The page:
Different Strokes for Different Folks (in different countries)

The fifteenth installment of my abandoned Granadino memoir, Flawed Abroad: Useless editorializing from an ignorant, close-minded American on his semester overseas.

Martes, 25 Enero ’05, 18.30 (Tuesday, January 25, 2005, 6:30 pm)

I finally figured it out: My señora is fattening me up to eat me. For breakfast this morning, she prepared two cups of leche con cola cao, three magdelenas (a shortbread-type pastry the size of a twinkie), and four slices of buttered toast—and this is my smallest meal of the day! But I’m hip to her plans now. The next time she demands to feel my fingers to see how plump I’m getting, I’m going to secretly offer her a chicken bone that I stole from dinner the other night. As long as I can keep anticipating her cannibalistic tendencies, I’ll be able to continue having my magdalenas and eating them too (even if they are kind of dry and crumbly).

In other news, apparently Europe (or at least Spain) refers to the day the stock market crashed as Jueves Negra—“Black Thursday,” whereas in the States it’s known as “Black Friday.” At first I assumed the discrepancy was due to the time change, but then I realized that Spain is six hours ahead of the U.S., so it would have been well into Friday here by the time the markets opened on Wall Street. Flippin’ Europe. They can’t get anything right.

Well, okay, that’s not fair. The Swiss make good watches, after all. And the Germans have very precise automobile engineering standards. Plus, France has its food and its wine, Iceland’s got some cool fjords, and Portugal’s got…uhh…Portugal’s got….a pretty flag. As for Spain (or, at least, Granada), well, she’s figured out a way once and for all to keep kids from smoking in the school bathrooms. The plan is ingenious really, and so far I haven’t seen or heard of a single breach of protocol—and I go to the Juan a lot. So, do you want to know why nobody smokes in the bathroom at my school? It’s because you’re allowed to smoke in the goddamn building. Apparently, lighting up in the classroom itself is frowned upon, but one need merely step outside the door to have access to a convenient array of smoking benches with ashtrays thoughtfully located next to both armrests. Spaniards are so considerate that way, never dreaming of infringing on your right to breathe second-hand smoke. Good for them.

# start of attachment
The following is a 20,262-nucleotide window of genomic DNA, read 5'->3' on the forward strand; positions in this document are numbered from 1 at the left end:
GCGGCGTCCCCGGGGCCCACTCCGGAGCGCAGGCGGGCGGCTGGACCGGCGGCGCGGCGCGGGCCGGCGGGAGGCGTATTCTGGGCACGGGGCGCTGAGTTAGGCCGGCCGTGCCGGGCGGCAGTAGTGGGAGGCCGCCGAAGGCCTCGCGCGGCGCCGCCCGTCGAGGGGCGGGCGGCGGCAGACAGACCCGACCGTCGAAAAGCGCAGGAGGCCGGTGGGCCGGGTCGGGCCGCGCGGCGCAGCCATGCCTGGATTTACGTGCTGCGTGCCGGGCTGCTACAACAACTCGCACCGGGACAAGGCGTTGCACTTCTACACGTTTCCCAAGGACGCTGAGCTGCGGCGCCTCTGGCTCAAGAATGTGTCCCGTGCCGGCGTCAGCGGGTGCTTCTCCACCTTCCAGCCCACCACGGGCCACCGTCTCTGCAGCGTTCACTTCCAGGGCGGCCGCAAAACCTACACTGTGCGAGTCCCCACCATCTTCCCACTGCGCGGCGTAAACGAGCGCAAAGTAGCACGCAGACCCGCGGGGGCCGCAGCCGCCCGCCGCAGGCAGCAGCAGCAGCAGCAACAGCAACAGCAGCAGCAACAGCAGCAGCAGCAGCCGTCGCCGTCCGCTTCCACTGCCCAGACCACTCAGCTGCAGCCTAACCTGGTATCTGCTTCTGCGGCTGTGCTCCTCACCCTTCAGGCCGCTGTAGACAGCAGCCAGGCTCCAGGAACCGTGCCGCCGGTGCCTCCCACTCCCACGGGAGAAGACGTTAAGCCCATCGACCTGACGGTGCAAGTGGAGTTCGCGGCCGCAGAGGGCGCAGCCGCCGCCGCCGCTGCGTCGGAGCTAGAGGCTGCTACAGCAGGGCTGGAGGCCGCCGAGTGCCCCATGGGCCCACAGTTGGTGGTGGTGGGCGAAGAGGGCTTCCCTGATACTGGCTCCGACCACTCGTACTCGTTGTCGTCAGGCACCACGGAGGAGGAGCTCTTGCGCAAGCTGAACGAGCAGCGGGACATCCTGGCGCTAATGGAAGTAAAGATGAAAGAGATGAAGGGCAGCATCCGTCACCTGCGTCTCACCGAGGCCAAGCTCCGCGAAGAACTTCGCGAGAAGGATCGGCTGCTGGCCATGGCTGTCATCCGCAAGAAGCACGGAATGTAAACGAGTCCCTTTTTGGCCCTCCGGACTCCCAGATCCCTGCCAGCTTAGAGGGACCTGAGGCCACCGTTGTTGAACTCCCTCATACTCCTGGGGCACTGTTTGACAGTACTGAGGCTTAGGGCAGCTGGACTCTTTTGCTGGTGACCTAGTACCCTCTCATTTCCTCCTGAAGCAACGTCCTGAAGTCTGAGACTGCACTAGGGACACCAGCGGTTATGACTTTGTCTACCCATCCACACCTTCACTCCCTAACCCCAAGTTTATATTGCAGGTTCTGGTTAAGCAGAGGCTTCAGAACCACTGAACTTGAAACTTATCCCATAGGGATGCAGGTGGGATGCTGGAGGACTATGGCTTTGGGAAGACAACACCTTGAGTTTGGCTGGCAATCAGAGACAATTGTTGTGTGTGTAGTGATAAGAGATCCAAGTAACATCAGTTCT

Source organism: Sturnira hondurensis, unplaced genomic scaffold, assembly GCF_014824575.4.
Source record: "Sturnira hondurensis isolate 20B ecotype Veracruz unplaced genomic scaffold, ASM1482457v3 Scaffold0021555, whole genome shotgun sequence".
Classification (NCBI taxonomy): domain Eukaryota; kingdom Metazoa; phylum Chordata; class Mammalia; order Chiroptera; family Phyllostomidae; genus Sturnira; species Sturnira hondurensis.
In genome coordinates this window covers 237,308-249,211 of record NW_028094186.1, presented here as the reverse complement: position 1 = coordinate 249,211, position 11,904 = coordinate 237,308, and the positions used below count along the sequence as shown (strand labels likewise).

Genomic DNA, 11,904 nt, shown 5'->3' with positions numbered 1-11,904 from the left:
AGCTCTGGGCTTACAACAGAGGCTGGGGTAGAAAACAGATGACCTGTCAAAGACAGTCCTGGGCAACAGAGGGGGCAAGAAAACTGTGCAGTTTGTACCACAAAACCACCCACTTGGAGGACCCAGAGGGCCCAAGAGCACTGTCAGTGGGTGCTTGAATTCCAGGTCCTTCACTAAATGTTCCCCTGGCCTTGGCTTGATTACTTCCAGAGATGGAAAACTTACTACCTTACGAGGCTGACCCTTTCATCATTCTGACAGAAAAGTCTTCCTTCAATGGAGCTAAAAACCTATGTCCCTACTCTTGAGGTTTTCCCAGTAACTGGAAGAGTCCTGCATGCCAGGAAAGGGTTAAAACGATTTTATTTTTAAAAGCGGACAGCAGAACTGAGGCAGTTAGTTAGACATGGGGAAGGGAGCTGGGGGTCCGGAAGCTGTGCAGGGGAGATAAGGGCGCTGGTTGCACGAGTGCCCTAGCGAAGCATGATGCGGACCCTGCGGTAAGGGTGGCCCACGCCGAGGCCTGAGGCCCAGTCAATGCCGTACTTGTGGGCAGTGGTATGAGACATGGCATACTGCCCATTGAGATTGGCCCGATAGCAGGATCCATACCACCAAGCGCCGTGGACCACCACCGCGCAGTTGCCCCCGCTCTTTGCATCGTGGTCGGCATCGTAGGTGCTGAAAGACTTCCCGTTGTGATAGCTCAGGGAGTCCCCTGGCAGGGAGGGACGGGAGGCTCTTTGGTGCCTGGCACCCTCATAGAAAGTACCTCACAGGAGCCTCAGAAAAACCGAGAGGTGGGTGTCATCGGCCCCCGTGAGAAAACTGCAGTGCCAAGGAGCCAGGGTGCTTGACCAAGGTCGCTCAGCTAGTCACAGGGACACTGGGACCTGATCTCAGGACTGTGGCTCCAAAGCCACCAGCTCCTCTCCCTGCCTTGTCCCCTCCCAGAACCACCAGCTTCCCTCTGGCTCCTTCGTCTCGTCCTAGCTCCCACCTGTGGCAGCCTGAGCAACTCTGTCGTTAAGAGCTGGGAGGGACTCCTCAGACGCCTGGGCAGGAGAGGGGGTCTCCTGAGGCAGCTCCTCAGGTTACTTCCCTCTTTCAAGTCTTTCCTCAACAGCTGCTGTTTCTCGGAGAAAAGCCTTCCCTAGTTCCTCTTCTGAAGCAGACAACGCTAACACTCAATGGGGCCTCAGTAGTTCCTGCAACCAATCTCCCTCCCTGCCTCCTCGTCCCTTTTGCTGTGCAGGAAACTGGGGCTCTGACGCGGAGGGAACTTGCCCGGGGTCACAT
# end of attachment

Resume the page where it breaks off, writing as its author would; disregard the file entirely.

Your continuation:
Miércoles, 26 Enero ‘05, 18.15 (Wednesday, January 26, 2005, 6:15 pm)

It took me a few minutes to realize what I was witnessing, an admission for which my New England forbears would have tarred and feathered me. At first I thought it was dust wafting through the air from the myriad construction sites located all over the city. But then I decided the particles were too large and complicated for such a composition and theorized that perhaps a gust of wind had stripped a nearby tree of its budding blossoms. I realized that was an imbecilic thought as well, for there were no budding trees in Granada this time of year. Finally it hit me though: it was snowing. Yeah, I know, another E=MC2, right? But perhaps you’ll be a little more sympathetic to my deductive incompetence when I tell you that it was a beautiful sunny day at the time, with temperatures in excess of 40°F and only a few fluffy cumulonimbus clouds floating merrily above the fringes of the city. Whaddaya say to that, jerk?

It was pretty cool actually, watching this snow fall from nowhere. Of course, nothing actually accumulated, and the milagro de la naturaleza (as I heard one hombre refer to it) ended within the hour. I guess even Granada’s bad weather is good. Hopefully this is a sign that the drought is coming to an end, though the city would probably benefit even more from turning off all the bloody fountains that seemingly run day and night around here.

One of Granadas more impressive fountains in Plaza Triunfo

One of Granada's more impressive fountains in Plaza Triunfo.

There are hundreds—if not dozens!—of these foaming fuentes, ranging from the grandest aquatic fireworks displays in eye-catching, landscaped plazas to the sketchiest single spout spewers ornamenting the various stoner hangouts. And yet, despite their water-wasting ways, I love them, which is why I will have photographed every single one of them by the time this semester is over.

Or not. I’ll keep you posted though.

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